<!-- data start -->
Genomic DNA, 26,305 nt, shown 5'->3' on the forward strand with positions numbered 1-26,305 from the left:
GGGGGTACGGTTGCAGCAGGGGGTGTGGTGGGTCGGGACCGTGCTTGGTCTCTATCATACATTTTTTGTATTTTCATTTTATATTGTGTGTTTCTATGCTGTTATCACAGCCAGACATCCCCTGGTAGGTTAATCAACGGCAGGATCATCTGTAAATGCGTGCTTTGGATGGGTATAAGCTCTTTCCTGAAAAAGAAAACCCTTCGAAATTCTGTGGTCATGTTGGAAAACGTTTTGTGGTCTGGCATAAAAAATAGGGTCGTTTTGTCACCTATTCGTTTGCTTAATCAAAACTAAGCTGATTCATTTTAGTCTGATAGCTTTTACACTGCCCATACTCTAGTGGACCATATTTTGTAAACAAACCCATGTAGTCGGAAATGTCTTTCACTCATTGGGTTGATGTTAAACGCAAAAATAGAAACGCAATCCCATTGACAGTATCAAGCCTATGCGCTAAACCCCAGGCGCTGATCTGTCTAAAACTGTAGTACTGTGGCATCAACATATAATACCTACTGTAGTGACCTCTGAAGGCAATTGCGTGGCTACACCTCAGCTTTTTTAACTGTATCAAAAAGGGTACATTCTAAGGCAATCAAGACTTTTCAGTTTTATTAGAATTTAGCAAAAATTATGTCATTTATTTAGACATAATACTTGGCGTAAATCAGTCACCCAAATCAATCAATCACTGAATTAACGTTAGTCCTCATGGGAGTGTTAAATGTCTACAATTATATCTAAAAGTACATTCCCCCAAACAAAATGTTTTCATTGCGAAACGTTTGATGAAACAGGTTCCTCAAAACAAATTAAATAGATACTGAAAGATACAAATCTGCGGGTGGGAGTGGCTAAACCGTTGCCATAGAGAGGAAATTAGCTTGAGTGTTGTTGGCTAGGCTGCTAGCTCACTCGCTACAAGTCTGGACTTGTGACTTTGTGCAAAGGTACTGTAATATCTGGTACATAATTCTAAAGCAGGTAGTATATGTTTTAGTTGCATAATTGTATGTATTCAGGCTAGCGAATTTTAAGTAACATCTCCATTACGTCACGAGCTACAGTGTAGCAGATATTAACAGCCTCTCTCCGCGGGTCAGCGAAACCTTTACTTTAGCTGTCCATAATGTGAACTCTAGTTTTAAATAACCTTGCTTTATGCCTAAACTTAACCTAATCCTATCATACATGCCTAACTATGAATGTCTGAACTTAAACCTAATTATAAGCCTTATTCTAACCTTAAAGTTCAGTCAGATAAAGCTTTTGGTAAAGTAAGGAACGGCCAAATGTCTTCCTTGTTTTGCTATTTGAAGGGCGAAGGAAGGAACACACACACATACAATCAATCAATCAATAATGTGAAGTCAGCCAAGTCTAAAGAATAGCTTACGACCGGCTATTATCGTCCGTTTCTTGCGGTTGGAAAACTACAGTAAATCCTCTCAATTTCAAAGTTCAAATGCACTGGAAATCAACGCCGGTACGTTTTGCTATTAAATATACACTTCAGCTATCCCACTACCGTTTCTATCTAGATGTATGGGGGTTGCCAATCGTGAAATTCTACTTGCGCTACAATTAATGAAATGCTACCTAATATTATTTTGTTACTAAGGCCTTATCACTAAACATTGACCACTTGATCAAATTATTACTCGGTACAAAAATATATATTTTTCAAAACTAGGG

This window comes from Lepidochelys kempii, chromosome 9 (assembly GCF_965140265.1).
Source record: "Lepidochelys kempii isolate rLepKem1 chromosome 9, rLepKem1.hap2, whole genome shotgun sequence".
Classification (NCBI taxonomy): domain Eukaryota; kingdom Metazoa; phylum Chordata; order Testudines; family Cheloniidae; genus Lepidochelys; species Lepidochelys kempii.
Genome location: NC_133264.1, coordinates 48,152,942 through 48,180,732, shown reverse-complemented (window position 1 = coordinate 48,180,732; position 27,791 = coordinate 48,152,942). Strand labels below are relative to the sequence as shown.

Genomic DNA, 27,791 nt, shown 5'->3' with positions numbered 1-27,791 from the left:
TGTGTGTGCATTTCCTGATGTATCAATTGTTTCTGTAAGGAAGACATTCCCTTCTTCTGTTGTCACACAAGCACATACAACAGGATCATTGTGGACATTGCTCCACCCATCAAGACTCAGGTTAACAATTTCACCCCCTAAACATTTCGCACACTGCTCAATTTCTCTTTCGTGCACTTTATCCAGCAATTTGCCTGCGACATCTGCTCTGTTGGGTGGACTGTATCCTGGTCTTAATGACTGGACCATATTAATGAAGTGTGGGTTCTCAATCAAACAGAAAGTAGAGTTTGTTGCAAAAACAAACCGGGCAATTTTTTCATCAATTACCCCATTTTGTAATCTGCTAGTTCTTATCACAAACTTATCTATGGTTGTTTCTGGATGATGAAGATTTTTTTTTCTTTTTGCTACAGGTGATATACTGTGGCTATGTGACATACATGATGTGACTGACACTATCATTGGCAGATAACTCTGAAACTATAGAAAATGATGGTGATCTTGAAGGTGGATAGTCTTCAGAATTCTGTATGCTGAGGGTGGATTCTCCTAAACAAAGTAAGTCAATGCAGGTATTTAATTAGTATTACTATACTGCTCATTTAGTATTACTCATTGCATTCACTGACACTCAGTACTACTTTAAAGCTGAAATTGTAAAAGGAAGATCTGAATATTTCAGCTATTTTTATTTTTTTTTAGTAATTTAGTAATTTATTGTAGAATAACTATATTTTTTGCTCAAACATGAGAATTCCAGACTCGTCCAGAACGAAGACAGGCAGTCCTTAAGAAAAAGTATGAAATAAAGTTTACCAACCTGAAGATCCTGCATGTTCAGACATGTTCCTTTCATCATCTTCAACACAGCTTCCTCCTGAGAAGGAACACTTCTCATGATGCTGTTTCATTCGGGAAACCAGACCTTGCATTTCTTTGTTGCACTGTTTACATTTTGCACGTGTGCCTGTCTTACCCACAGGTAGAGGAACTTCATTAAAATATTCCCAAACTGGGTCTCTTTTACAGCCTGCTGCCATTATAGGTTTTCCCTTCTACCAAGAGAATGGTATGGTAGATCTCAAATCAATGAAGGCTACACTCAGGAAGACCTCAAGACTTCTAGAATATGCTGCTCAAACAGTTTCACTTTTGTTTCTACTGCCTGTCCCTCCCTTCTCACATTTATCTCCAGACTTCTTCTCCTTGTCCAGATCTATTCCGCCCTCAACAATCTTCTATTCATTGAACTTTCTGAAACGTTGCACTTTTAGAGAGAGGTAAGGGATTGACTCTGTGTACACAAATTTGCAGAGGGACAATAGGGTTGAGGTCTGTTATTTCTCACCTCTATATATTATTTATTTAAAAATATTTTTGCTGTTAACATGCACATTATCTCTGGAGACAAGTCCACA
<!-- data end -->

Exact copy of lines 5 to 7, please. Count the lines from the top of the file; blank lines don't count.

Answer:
Classification (NCBI taxonomy): domain Eukaryota; kingdom Metazoa; phylum Chordata; order Testudines; family Cheloniidae; genus Lepidochelys; species Lepidochelys kempii.
Genome location: NC_133264.1, coordinates 48,152,942 through 48,180,732, shown reverse-complemented (window position 1 = coordinate 48,180,732; position 27,791 = coordinate 48,152,942). Strand labels below are relative to the sequence as shown.

Genomic DNA, 27,791 nt, shown 5'->3' with positions numbered 1-27,791 from the left: